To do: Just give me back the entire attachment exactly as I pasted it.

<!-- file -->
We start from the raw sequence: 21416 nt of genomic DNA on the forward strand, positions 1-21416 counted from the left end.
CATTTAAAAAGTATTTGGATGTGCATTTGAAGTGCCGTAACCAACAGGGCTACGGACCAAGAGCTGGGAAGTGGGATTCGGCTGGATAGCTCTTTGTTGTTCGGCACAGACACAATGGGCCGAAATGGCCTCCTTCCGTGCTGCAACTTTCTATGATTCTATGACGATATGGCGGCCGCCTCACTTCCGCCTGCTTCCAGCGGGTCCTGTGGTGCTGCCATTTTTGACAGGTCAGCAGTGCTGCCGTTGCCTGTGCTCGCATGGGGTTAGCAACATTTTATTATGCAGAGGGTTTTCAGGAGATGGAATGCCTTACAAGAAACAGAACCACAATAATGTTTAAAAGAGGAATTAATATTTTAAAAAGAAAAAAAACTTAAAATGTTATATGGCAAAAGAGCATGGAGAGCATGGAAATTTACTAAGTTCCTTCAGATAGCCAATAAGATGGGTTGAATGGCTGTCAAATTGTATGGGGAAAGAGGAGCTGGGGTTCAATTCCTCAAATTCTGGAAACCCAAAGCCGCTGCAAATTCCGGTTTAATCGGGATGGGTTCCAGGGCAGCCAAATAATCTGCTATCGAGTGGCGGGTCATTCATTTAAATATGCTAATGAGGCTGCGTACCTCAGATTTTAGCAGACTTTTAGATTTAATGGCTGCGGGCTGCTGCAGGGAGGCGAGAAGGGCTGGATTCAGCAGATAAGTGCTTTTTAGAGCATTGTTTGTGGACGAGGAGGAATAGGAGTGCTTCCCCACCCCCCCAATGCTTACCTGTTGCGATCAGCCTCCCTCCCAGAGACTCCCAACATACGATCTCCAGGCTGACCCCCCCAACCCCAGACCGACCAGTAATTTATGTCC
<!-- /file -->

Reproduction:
We start from the raw sequence: 21416 nt of genomic DNA on the forward strand, positions 1-21416 counted from the left end.
CATTTAAAAAGTATTTGGATGTGCATTTGAAGTGCCGTAACCAACAGGGCTACGGACCAAGAGCTGGGAAGTGGGATTCGGCTGGATAGCTCTTTGTTGTTCGGCACAGACACAATGGGCCGAAATGGCCTCCTTCCGTGCTGCAACTTTCTATGATTCTATGACGATATGGCGGCCGCCTCACTTCCGCCTGCTTCCAGCGGGTCCTGTGGTGCTGCCATTTTTGACAGGTCAGCAGTGCTGCCGTTGCCTGTGCTCGCATGGGGTTAGCAACATTTTATTATGCAGAGGGTTTTCAGGAGATGGAATGCCTTACAAGAAACAGAACCACAATAATGTTTAAAAGAGGAATTAATATTTTAAAAAGAAAAAAAACTTAAAATGTTATATGGCAAAAGAGCATGGAGAGCATGGAAATTTACTAAGTTCCTTCAGATAGCCAATAAGATGGGTTGAATGGCTGTCAAATTGTATGGGGAAAGAGGAGCTGGGGTTCAATTCCTCAAATTCTGGAAACCCAAAGCCGCTGCAAATTCCGGTTTAATCGGGATGGGTTCCAGGGCAGCCAAATAATCTGCTATCGAGTGGCGGGTCATTCATTTAAATATGCTAATGAGGCTGCGTACCTCAGATTTTAGCAGACTTTTAGATTTAATGGCTGCGGGCTGCTGCAGGGAGGCGAGAAGGGCTGGATTCAGCAGATAAGTGCTTTTTAGAGCATTGTTTGTGGACGAGGAGGAATAGGAGTGCTTCCCCACCCCCCCAATGCTTACCTGTTGCGATCAGCCTCCCTCCCAGAGACTCCCAACATACGATCTCCAGGCTGACCCCCCCAACCCCAGACCGACCAGTAATTTATGTCC